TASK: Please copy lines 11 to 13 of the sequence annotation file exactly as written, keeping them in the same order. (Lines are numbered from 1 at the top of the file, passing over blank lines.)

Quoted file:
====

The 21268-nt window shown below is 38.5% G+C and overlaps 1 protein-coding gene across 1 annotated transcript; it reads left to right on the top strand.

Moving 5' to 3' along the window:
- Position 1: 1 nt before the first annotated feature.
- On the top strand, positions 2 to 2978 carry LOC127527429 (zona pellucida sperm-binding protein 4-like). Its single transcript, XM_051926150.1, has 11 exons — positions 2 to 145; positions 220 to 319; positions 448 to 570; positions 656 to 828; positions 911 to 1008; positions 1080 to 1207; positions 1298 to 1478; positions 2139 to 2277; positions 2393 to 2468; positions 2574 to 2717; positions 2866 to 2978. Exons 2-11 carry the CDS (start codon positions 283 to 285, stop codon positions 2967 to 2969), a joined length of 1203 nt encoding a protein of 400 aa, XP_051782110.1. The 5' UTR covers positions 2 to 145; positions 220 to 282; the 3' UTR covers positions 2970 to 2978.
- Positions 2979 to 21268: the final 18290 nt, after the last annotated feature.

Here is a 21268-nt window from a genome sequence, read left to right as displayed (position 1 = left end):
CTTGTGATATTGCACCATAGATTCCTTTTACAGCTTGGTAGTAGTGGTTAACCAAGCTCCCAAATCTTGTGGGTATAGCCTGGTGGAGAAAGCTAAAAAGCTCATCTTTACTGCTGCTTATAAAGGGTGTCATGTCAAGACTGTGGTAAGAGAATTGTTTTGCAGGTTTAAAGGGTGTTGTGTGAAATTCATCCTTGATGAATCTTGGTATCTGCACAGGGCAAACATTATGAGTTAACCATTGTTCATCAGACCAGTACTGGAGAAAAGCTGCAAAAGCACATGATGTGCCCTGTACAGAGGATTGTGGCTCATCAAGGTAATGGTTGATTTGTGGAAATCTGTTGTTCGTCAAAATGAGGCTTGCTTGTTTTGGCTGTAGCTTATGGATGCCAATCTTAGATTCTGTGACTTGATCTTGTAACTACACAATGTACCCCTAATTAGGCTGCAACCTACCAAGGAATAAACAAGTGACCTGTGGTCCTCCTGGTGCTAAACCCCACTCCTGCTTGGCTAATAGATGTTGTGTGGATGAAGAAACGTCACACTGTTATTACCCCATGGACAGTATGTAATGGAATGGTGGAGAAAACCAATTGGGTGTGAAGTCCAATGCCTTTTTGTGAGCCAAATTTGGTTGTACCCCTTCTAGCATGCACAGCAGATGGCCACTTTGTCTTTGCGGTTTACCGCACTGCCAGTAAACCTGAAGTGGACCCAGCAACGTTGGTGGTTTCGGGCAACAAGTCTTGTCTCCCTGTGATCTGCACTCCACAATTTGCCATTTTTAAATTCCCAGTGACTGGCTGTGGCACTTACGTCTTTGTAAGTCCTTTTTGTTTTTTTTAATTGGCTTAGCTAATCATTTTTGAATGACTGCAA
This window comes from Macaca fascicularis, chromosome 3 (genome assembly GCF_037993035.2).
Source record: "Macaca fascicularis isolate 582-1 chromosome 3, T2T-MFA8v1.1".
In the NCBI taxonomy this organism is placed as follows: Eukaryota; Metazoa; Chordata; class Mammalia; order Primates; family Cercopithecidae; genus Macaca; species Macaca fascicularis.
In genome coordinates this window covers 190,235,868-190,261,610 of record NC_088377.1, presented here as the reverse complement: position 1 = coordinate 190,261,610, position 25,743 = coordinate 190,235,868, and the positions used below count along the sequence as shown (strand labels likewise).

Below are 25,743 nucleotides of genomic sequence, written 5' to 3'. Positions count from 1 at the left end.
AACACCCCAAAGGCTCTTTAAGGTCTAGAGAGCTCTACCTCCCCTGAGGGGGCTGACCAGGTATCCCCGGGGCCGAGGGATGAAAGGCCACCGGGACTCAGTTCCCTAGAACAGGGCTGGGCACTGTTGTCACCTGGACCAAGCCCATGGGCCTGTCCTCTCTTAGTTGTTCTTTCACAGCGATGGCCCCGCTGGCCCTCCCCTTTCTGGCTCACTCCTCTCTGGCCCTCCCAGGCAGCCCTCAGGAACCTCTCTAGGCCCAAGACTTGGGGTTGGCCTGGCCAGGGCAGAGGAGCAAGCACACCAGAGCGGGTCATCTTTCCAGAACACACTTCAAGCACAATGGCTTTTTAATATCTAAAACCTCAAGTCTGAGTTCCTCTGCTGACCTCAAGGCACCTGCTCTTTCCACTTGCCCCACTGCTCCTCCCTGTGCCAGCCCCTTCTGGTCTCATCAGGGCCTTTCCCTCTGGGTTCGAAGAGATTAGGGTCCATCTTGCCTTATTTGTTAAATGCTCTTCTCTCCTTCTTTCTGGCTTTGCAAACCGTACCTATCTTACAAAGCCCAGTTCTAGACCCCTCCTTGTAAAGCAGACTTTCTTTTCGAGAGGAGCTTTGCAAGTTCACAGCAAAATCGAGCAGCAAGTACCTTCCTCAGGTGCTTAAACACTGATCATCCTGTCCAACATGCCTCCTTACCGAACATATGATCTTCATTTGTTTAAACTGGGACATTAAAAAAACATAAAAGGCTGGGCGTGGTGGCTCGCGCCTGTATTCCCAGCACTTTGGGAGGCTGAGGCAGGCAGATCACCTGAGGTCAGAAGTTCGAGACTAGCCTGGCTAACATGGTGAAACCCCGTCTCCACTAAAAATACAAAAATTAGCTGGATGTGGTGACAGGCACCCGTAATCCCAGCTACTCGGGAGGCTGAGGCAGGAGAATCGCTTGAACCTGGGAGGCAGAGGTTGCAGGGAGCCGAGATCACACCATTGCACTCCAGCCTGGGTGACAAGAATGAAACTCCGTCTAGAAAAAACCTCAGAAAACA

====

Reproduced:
In genome coordinates this window covers 190,235,868-190,261,610 of record NC_088377.1, presented here as the reverse complement: position 1 = coordinate 190,261,610, position 25,743 = coordinate 190,235,868, and the positions used below count along the sequence as shown (strand labels likewise).

Below are 25,743 nucleotides of genomic sequence, written 5' to 3'. Positions count from 1 at the left end.
AACACCCCAAAGGCTCTTTAAGGTCTAGAGAGCTCTACCTCCCCTGAGGGGGCTGACCAGGTATCCCCGGGGCCGAGGGATGAAAGGCCACCGGGACTCAGTTCCCTAGAACAGGGCTGGGCACTGTTGTCACCTGGACCAAGCCCATGGGCCTGTCCTCTCTTAGTTGTTCTTTCACAGCGATGGCCCCGCTGGCCCTCCCCTTTCTGGCTCACTCCTCTCTGGCCCTCCCAGGCAGCCCTCAGGAACCTCTCTAGGCCCAAGACTTGGGGTTGGCCTGGCCAGGGCAGAGGAGCAAGCACACCAGAGCGGGTCATCTTTCCAGAACACACTTCAAGCACAATGGCTTTTTAATATCTAAAACCTCAAGTCTGAGTTCCTCTGCTGACCTCAAGGCACCTGCTCTTTCCACTTGCCCCACTGCTCCTCCCTGTGCCAGCCCCTTCTGGTCTCATCAGGGCCTTTCCCTCTGGGTTCGAAGAGATTAGGGTCCATCTTGCCTTATTTGTTAAATGCTCTTCTCTCCTTCTTTCTGGCTTTGCAAACCGTACCTATCTTACAAAGCCCAGTTCTAGACCCCTCCTTGTAAAGCAGACTTTCTTTTCGAGAGGAGCTTTGCAAGTTCACAGCAAAATCGAGCAGCAAGTACCTTCCTCAGGTGCTTAAACACTGATCATCCTGTCCAACATGCCTCCTTACCGAACATATGATCTTCATTTGTTTAAACTGGGACATTAAAAAAACATAAAAGGCTGGGCGTGGTGGCTCGCGCCTGTATTCCCAGCACTTTGGGAGGCTGAGGCAGGCAGATCACCTGAGGTCAGAAGTTCGAGACTAGCCTGGCTAACATGGTGAAACCCCGTCTCCACTAAAAATACAAAAATTAGCTGGATGTGGTGACAGGCACCCGTAATCCCAGCTACTCGGGAGGCTGAGGCAGGAGAATCGCTTGAACCTGGGAGGCAGAGGTTGCAGGGAGCCGAGATCACACCATTGCACTCCAGCCTGGGTGACAAGAATGAAACTCCGTCTAGAAAAAACCTCAGAAAACA